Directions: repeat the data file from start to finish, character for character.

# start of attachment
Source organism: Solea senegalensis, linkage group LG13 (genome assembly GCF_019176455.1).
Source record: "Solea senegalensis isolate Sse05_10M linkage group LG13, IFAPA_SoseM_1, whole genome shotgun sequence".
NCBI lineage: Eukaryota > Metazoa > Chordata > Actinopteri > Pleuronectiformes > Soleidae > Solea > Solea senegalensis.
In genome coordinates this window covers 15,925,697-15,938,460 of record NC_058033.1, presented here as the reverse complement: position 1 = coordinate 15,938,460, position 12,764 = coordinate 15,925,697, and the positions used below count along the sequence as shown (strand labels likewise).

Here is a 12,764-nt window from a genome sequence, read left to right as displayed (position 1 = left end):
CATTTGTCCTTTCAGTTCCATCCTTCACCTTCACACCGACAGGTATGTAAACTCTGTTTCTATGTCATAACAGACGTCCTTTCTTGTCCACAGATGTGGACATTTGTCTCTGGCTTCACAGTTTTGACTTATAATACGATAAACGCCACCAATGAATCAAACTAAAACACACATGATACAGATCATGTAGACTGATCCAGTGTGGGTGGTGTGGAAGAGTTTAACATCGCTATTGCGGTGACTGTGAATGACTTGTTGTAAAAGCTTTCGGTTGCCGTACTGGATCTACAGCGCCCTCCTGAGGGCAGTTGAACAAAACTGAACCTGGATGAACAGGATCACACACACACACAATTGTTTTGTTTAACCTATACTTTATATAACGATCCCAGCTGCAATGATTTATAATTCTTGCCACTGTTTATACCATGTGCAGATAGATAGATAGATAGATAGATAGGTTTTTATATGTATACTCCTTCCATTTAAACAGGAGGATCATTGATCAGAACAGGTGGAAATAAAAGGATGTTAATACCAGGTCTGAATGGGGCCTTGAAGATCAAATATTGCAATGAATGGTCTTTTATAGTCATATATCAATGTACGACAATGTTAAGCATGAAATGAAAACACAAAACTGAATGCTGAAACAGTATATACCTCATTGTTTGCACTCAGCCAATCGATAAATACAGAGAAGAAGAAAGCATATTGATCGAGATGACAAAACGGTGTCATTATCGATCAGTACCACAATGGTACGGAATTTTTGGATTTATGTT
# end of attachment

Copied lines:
Source organism: Solea senegalensis, linkage group LG13 (genome assembly GCF_019176455.1).
Source record: "Solea senegalensis isolate Sse05_10M linkage group LG13, IFAPA_SoseM_1, whole genome shotgun sequence".
NCBI lineage: Eukaryota > Metazoa > Chordata > Actinopteri > Pleuronectiformes > Soleidae > Solea > Solea senegalensis.
In genome coordinates this window covers 15,925,697-15,938,460 of record NC_058033.1, presented here as the reverse complement: position 1 = coordinate 15,938,460, position 12,764 = coordinate 15,925,697, and the positions used below count along the sequence as shown (strand labels likewise).

Here is a 12,764-nt window from a genome sequence, read left to right as displayed (position 1 = left end):
CATTTGTCCTTTCAGTTCCATCCTTCACCTTCACACCGACAGGTATGTAAACTCTGTTTCTATGTCATAACAGACGTCCTTTCTTGTCCACAGATGTGGACATTTGTCTCTGGCTTCACAGTTTTGACTTATAATACGATAAACGCCACCAATGAATCAAACTAAAACACACATGATACAGATCATGTAGACTGATCCAGTGTGGGTGGTGTGGAAGAGTTTAACATCGCTATTGCGGTGACTGTGAATGACTTGTTGTAAAAGCTTTCGGTTGCCGTACTGGATCTACAGCGCCCTCCTGAGGGCAGTTGAACAAAACTGAACCTGGATGAACAGGATCACACACACACACAATTGTTTTGTTTAACCTATACTTTATATAACGATCCCAGCTGCAATGATTTATAATTCTTGCCACTGTTTATACCATGTGCAGATAGATAGATAGATAGATAGATAGGTTTTTATATGTATACTCCTTCCATTTAAACAGGAGGATCATTGATCAGAACAGGTGGAAATAAAAGGATGTTAATACCAGGTCTGAATGGGGCCTTGAAGATCAAATATTGCAATGAATGGTCTTTTATAGTCATATATCAATGTACGACAATGTTAAGCATGAAATGAAAACACAAAACTGAATGCTGAAACAGTATATACCTCATTGTTTGCACTCAGCCAATCGATAAATACAGAGAAGAAGAAAGCATATTGATCGAGATGACAAAACGGTGTCATTATCGATCAGTACCACAATGGTACGGAATTTTTGGATTTATGTT